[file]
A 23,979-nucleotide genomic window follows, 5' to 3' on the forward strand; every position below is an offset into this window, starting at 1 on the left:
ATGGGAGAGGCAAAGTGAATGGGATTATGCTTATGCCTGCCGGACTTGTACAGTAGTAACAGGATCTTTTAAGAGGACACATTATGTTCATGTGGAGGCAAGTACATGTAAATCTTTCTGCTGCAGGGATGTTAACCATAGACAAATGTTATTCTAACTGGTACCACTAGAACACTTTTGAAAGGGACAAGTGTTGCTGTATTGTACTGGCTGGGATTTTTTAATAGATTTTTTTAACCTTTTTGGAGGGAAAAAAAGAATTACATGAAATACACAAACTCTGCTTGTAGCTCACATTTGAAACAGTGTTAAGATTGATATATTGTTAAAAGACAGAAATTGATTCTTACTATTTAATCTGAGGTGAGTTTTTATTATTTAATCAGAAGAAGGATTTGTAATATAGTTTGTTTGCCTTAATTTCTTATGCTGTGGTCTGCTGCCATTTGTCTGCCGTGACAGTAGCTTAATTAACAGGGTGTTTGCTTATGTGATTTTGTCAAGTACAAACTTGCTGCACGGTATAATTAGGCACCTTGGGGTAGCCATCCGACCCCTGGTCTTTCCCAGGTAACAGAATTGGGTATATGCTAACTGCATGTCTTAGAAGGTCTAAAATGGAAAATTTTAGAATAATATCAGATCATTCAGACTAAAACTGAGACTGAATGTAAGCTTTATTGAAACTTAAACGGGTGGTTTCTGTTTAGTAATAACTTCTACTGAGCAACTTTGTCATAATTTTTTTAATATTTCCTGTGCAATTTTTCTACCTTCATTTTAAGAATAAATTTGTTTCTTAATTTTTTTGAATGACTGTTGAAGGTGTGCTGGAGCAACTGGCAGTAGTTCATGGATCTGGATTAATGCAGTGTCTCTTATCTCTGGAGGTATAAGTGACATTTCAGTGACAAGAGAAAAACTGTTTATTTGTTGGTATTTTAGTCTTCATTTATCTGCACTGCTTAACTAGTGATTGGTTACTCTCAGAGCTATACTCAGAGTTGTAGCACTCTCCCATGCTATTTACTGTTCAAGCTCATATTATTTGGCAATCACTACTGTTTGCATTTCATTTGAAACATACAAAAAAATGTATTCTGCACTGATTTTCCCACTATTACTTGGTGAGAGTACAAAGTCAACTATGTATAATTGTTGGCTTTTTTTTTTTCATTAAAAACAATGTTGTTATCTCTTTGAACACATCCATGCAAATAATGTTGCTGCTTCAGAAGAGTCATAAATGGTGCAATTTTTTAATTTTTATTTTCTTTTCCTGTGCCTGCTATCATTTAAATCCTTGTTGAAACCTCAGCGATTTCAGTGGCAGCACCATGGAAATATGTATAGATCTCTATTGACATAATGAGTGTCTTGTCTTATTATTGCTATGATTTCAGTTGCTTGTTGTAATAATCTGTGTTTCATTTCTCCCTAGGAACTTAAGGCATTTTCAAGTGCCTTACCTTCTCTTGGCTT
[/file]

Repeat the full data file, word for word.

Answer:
A 23,979-nucleotide genomic window follows, 5' to 3' on the forward strand; every position below is an offset into this window, starting at 1 on the left:
ATGGGAGAGGCAAAGTGAATGGGATTATGCTTATGCCTGCCGGACTTGTACAGTAGTAACAGGATCTTTTAAGAGGACACATTATGTTCATGTGGAGGCAAGTACATGTAAATCTTTCTGCTGCAGGGATGTTAACCATAGACAAATGTTATTCTAACTGGTACCACTAGAACACTTTTGAAAGGGACAAGTGTTGCTGTATTGTACTGGCTGGGATTTTTTAATAGATTTTTTTAACCTTTTTGGAGGGAAAAAAAGAATTACATGAAATACACAAACTCTGCTTGTAGCTCACATTTGAAACAGTGTTAAGATTGATATATTGTTAAAAGACAGAAATTGATTCTTACTATTTAATCTGAGGTGAGTTTTTATTATTTAATCAGAAGAAGGATTTGTAATATAGTTTGTTTGCCTTAATTTCTTATGCTGTGGTCTGCTGCCATTTGTCTGCCGTGACAGTAGCTTAATTAACAGGGTGTTTGCTTATGTGATTTTGTCAAGTACAAACTTGCTGCACGGTATAATTAGGCACCTTGGGGTAGCCATCCGACCCCTGGTCTTTCCCAGGTAACAGAATTGGGTATATGCTAACTGCATGTCTTAGAAGGTCTAAAATGGAAAATTTTAGAATAATATCAGATCATTCAGACTAAAACTGAGACTGAATGTAAGCTTTATTGAAACTTAAACGGGTGGTTTCTGTTTAGTAATAACTTCTACTGAGCAACTTTGTCATAATTTTTTTAATATTTCCTGTGCAATTTTTCTACCTTCATTTTAAGAATAAATTTGTTTCTTAATTTTTTTGAATGACTGTTGAAGGTGTGCTGGAGCAACTGGCAGTAGTTCATGGATCTGGATTAATGCAGTGTCTCTTATCTCTGGAGGTATAAGTGACATTTCAGTGACAAGAGAAAAACTGTTTATTTGTTGGTATTTTAGTCTTCATTTATCTGCACTGCTTAACTAGTGATTGGTTACTCTCAGAGCTATACTCAGAGTTGTAGCACTCTCCCATGCTATTTACTGTTCAAGCTCATATTATTTGGCAATCACTACTGTTTGCATTTCATTTGAAACATACAAAAAAATGTATTCTGCACTGATTTTCCCACTATTACTTGGTGAGAGTACAAAGTCAACTATGTATAATTGTTGGCTTTTTTTTTTTCATTAAAAACAATGTTGTTATCTCTTTGAACACATCCATGCAAATAATGTTGCTGCTTCAGAAGAGTCATAAATGGTGCAATTTTTTAATTTTTATTTTCTTTTCCTGTGCCTGCTATCATTTAAATCCTTGTTGAAACCTCAGCGATTTCAGTGGCAGCACCATGGAAATATGTATAGATCTCTATTGACATAATGAGTGTCTTGTCTTATTATTGCTATGATTTCAGTTGCTTGTTGTAATAATCTGTGTTTCATTTCTCCCTAGGAACTTAAGGCATTTTCAAGTGCCTTACCTTCTCTTGGCTT